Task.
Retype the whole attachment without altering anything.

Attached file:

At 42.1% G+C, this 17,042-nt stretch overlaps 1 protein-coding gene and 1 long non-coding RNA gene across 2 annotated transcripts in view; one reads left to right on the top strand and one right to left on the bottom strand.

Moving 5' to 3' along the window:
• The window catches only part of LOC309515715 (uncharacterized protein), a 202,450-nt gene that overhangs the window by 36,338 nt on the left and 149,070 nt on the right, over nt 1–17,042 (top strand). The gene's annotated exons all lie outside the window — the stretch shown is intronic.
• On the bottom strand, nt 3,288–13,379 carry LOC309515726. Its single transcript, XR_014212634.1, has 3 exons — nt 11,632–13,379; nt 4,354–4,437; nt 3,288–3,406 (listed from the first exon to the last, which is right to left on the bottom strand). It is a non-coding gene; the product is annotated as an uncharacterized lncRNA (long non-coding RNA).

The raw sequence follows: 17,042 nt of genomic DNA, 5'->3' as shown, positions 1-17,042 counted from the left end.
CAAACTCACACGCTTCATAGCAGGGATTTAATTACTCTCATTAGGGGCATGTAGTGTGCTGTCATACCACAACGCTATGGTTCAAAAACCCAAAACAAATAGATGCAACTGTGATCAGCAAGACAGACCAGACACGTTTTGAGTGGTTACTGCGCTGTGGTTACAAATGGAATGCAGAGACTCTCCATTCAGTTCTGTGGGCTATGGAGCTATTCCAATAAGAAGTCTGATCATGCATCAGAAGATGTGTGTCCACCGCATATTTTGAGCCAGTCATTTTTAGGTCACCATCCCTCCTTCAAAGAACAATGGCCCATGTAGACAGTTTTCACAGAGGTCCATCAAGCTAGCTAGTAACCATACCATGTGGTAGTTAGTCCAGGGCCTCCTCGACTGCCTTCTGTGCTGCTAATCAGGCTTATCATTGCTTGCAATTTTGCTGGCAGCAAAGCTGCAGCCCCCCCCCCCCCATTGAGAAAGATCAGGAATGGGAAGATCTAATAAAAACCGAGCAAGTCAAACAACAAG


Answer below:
At 42.1% G+C, this 17,042-nt stretch overlaps 1 protein-coding gene and 1 long non-coding RNA gene across 2 annotated transcripts in view; one reads left to right on the top strand and one right to left on the bottom strand.

Moving 5' to 3' along the window:
• The window catches only part of LOC309515715 (uncharacterized protein), a 202,450-nt gene that overhangs the window by 36,338 nt on the left and 149,070 nt on the right, over nt 1–17,042 (top strand). The gene's annotated exons all lie outside the window — the stretch shown is intronic.
• On the bottom strand, nt 3,288–13,379 carry LOC309515726. Its single transcript, XR_014212634.1, has 3 exons — nt 11,632–13,379; nt 4,354–4,437; nt 3,288–3,406 (listed from the first exon to the last, which is right to left on the bottom strand). It is a non-coding gene; the product is annotated as an uncharacterized lncRNA (long non-coding RNA).

The raw sequence follows: 17,042 nt of genomic DNA, 5'->3' as shown, positions 1-17,042 counted from the left end.
CAAACTCACACGCTTCATAGCAGGGATTTAATTACTCTCATTAGGGGCATGTAGTGTGCTGTCATACCACAACGCTATGGTTCAAAAACCCAAAACAAATAGATGCAACTGTGATCAGCAAGACAGACCAGACACGTTTTGAGTGGTTACTGCGCTGTGGTTACAAATGGAATGCAGAGACTCTCCATTCAGTTCTGTGGGCTATGGAGCTATTCCAATAAGAAGTCTGATCATGCATCAGAAGATGTGTGTCCACCGCATATTTTGAGCCAGTCATTTTTAGGTCACCATCCCTCCTTCAAAGAACAATGGCCCATGTAGACAGTTTTCACAGAGGTCCATCAAGCTAGCTAGTAACCATACCATGTGGTAGTTAGTCCAGGGCCTCCTCGACTGCCTTCTGTGCTGCTAATCAGGCTTATCATTGCTTGCAATTTTGCTGGCAGCAAAGCTGCAGCCCCCCCCCCCCCATTGAGAAAGATCAGGAATGGGAAGATCTAATAAAAACCGAGCAAGTCAAACAACAAG